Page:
There is a lot of overlap in the various work that I do and I would like to share with you one such overlap.
It involves my work as a Compassionate Touch and Cuddle Therapist and as an End of life Doula and relates to intimacy at the end of life.
The professionals and care teams supporting people at the end of life can often overlook this concern, not through a neglect of duty, but mainly due to their need to focus on symptom management and couples can be reluctant to raise the issue.
As a person’s health changes so do the dynamics of intimacy.
Changes in body image, the control of bodily functions, pain, nausea, catheters, a lack of sexual desire or even just the sheer volume of people coming and going etc can all play a part in navigating intimacy at the end of life.
Whether this is as a result of medication, disease or aging the need or wish for intimacy for both partners can remain strong. Closeness is an inherent human need and this does not change as the end of life draws near.
There are so many ways to experience tender, loving, intimate touch at the end of life – stroking, spooning, kissing, massaging, eye-gazing, cradling and laying heads close together. Couples can lay naked together too if the setting allows – skin to skin contact is a powerful antidote to stresses, anxiety and pain at the end of life.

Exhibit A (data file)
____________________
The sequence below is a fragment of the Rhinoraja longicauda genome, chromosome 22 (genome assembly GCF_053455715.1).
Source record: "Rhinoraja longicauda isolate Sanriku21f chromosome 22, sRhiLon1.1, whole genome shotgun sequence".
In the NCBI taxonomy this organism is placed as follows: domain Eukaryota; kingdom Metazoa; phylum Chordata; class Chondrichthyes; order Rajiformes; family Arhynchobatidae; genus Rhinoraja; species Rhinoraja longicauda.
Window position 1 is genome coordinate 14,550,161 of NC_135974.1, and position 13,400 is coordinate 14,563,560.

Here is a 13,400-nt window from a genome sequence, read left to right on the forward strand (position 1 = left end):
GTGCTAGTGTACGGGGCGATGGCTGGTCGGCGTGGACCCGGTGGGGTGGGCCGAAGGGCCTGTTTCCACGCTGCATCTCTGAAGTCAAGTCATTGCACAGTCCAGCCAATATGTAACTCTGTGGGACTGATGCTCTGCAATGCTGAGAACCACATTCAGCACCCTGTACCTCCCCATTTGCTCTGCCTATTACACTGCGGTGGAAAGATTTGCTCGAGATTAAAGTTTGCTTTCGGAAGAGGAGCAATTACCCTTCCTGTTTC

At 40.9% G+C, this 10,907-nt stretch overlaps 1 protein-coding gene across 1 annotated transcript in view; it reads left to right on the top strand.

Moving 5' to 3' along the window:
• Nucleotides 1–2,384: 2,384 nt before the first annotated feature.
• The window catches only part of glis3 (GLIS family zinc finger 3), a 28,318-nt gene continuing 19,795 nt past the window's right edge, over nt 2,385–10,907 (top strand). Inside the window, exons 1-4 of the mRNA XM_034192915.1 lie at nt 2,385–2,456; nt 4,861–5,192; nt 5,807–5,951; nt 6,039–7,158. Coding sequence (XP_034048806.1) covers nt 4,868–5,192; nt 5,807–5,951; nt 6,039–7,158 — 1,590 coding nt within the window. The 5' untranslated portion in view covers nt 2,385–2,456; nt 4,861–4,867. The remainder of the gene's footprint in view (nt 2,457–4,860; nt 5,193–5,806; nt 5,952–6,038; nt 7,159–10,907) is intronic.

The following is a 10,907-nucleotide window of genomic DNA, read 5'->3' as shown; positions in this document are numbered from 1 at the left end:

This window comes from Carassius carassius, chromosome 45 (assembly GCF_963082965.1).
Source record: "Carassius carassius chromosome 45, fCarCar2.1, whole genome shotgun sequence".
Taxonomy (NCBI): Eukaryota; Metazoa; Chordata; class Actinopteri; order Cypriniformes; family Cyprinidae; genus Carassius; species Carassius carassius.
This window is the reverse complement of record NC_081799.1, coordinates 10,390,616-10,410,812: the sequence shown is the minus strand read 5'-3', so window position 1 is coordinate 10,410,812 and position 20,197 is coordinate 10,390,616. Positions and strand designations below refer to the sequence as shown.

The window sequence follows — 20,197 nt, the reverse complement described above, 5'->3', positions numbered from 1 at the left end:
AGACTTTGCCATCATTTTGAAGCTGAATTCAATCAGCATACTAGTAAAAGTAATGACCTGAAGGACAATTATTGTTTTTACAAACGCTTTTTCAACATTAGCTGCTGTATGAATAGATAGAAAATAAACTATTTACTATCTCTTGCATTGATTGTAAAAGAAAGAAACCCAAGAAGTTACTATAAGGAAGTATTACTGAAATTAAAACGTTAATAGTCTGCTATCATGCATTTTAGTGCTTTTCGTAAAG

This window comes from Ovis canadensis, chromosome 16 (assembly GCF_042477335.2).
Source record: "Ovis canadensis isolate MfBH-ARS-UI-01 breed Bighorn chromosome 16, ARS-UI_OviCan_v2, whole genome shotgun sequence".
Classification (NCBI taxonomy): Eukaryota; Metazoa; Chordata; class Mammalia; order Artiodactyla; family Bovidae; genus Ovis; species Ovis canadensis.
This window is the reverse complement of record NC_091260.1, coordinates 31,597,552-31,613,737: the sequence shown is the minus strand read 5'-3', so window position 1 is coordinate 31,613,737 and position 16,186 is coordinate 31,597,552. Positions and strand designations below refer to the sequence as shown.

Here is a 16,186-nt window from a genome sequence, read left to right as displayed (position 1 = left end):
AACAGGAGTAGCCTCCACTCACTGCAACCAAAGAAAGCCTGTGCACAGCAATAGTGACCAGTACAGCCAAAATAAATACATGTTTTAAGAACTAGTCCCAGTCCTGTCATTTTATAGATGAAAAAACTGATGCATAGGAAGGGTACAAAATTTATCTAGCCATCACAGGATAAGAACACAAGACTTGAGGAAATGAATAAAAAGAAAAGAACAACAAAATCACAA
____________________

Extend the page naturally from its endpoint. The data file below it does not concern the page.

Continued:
If the person is not a partner but, perhaps, a parent, sibling, grandparent, close friend or child and you have a trusting, caring relationship with them then this closeness, this intimacy is equally as important with the only difference being you would be clothed laying with the person dying.
For some, this way of interacting intimately comes naturally.
Others may be afraid of touching or unsure of how to touch their loved one at the end of life. Perhaps worried about causing pain or discomfort. Perhaps worried of what others may think.
With reassurance and gentle compassion loving, intimacy at the end of life can bring such huge comfort both to the person dying and their loved one and create beautiful memories.
I hope this thought provoking piece provides you with a starting place for discussion about intimacy at the end of life.